6:30 PM social
The Seattle Athletic Club just wrapped up another very successful 12 week weight loss competition for 2016. This year we had 17 participants looking to start healthy habits and begin their weight loss journey. Of those that competed in the competition, 88% lost weight. Of those that lost weight, 60% lost over 5 lbs and the top finishers all lost over 25 lbs.
Speaking of top finishers, here is how the competition finished up:
We are proud of all the hard work and dedication from everyone that participated in our competition. Many of our participants had great things to say about their Lose It experience and how it helped them change their lives.
If you are looking to start a fitness program, please come see any of the fitness staff. Everyone at that Seattle Athletic Club is here to help and assist all members with any fitness endeavor. As you can see, you can be more successful using a structured program and network of people looking to help you out. So, when it comes to your next fitness adventure, talk to the professionals at the Seattle Athletic Club!
Dear Journal,my name is Adriana Brown and I am obsessed and in love. My husband feels as though an intervention may be in order. I cannot stop using the fitness app, MyFitnessPal. Thanks to fellow trainer Shay Massey, I am totally obsessed with this app and I constantly recommend it to clients, friends, family, acquaintances, and relative strangers. If you want to lose weight and feel like you still have a choice in what you consume (nothing is off limits) this is the absolute best way to do it. Here are a few things I totally love about this app:
1. It’s super easy to use.
2. You can tailor it 100% to your personal needs and goals
3. It’s cell phone friendly, computer friendly, and tablet friendly
4. If you are 100% honest with it you are 100% guaranteed to achieve your weight loss goals.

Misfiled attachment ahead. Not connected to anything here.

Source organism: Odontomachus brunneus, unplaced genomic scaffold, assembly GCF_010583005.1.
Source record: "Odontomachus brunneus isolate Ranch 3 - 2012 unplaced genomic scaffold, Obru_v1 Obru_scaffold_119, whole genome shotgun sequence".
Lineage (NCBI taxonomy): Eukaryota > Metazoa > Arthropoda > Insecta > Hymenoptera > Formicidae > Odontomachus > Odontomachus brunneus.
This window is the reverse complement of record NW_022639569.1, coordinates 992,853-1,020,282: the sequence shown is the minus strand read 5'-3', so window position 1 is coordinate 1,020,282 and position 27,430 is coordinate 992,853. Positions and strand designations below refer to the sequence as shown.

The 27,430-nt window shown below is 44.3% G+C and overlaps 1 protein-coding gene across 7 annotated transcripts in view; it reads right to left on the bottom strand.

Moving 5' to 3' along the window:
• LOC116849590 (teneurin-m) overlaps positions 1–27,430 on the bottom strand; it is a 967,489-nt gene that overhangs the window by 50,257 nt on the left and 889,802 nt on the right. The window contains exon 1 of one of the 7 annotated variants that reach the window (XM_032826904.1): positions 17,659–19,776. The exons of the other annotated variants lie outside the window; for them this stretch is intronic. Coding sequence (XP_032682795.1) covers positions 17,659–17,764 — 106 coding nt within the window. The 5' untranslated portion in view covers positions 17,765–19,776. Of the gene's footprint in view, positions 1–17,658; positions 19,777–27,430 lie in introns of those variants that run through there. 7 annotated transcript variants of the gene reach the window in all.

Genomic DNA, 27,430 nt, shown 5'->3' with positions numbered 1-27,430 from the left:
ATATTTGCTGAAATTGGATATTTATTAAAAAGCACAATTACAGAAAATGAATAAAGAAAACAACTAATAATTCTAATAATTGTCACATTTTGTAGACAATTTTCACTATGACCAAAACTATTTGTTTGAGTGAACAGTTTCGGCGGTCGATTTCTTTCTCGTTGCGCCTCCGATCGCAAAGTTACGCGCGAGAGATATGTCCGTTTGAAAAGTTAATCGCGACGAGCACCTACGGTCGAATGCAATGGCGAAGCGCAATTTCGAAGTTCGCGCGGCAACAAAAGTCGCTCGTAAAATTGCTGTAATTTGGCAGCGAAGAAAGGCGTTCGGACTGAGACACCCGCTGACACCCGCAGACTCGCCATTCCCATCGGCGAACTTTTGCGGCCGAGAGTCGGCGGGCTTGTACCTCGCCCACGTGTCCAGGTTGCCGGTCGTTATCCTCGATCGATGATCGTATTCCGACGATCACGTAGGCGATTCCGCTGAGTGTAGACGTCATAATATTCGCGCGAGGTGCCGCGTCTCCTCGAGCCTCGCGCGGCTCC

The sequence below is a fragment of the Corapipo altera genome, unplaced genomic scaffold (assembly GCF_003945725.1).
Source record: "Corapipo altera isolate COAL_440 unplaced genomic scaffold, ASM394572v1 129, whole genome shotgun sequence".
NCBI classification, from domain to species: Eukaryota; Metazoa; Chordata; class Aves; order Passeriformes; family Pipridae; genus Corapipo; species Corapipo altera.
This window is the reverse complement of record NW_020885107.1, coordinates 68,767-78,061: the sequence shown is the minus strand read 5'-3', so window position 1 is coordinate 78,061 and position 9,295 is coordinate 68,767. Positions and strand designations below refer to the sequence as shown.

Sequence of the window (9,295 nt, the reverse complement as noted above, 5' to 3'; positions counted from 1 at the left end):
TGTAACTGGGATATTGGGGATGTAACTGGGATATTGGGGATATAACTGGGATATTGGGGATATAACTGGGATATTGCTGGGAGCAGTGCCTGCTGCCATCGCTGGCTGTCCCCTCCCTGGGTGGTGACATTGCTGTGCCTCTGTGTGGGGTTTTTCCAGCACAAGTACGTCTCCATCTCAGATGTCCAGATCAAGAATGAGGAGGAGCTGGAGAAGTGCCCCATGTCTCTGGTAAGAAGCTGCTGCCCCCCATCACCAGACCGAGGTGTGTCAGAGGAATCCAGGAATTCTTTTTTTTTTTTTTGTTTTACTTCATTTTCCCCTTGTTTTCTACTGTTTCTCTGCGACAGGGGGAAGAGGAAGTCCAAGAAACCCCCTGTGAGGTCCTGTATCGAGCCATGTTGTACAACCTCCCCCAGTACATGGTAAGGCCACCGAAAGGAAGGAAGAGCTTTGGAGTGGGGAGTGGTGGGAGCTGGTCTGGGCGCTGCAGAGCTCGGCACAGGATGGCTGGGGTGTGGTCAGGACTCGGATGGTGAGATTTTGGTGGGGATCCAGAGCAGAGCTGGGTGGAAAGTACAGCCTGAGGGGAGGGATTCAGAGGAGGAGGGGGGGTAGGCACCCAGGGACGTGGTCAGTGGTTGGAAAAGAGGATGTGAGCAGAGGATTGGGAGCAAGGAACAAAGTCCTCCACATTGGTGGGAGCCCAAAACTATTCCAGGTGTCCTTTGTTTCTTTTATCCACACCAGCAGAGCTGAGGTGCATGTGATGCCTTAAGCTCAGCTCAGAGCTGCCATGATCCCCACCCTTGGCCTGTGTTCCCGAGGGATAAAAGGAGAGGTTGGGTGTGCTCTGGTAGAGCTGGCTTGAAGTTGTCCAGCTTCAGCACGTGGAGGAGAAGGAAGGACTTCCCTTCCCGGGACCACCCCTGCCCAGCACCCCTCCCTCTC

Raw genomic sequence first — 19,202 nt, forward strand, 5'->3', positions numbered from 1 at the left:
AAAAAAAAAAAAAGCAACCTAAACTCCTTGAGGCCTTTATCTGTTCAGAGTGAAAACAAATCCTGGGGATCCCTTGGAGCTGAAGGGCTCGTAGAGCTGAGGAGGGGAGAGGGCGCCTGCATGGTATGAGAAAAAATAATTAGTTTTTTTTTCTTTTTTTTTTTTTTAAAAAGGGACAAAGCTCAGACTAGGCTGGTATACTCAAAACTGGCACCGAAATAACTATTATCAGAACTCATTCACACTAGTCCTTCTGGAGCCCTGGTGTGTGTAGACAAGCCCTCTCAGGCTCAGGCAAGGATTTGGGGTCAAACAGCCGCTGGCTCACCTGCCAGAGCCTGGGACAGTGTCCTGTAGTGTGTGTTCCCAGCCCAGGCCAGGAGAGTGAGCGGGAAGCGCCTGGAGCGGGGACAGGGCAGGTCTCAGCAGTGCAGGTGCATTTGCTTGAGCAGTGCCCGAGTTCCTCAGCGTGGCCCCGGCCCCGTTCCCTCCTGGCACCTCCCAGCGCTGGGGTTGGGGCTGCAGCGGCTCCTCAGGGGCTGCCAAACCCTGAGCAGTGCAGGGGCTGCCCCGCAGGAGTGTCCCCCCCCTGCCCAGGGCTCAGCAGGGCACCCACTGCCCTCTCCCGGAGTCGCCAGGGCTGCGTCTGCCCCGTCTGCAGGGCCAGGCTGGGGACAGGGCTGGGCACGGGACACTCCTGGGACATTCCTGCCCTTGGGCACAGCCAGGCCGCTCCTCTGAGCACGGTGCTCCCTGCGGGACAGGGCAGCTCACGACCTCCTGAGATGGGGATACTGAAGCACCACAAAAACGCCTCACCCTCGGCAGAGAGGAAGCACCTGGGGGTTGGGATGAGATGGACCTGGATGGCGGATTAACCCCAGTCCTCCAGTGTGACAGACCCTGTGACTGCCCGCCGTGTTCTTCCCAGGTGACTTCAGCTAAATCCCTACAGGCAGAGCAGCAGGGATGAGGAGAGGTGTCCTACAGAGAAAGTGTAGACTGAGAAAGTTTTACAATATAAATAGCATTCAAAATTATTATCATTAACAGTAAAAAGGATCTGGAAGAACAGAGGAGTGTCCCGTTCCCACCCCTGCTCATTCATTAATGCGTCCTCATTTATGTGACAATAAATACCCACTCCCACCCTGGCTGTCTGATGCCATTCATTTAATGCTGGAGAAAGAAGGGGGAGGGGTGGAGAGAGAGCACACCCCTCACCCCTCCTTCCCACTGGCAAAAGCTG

5. Nothing is off limits
Do these all sound too good to be true? Well, it is and it isn’t. You still have to put in effort just like attaining any goal.
First off, you need a food scale. Most foods you input into the app are measured in grams or ounces. It’s imperative that you measure/weigh your food as that will give you the most exact count of your macro-nutrients (carbs, protein, fat).
Second, you need to do a little leg work You can do a general search (Pink Lady apple), or you can scan a barcode (mixed veggies), or you can import the URL for any recipe (who the heck knows the nutritional info for homemade chili?). Once it’s in your food database you can easily select it going forward, so there’s no second time searching for your favorite Lara Bar!
Third, going out to dinner is hard. If you can’t be exact, do a search of something close to what you are eating. I doubt MyFitnessPal has Etta’s clam chowder in it, but you could select “Whole Foods Clam Chowder” and then be annoying and ask your server how many ounces the clam chowder is.
Fourth, it’s best to do most of your food log the day before. If you know you are having two eggs and a banana for breakfast tomorrow, you should go ahead and plan out as far as you can for the next day. That makes the whole day of meal planning much easier and increases the likelihood that you will hit your target amount of macro-nutrients, which is the ultimate goal.
The fifth–and most important step if you really want to lose weight–LOG EVERYTHING to the best of your ability. If my kids don’t eat all their broccoli I will eat it and add in even just 1.2 ounces so that I’m being honest with myself and really achieving my counts for the day. The more exact you are with your logging, the quicker you will achieve your goals.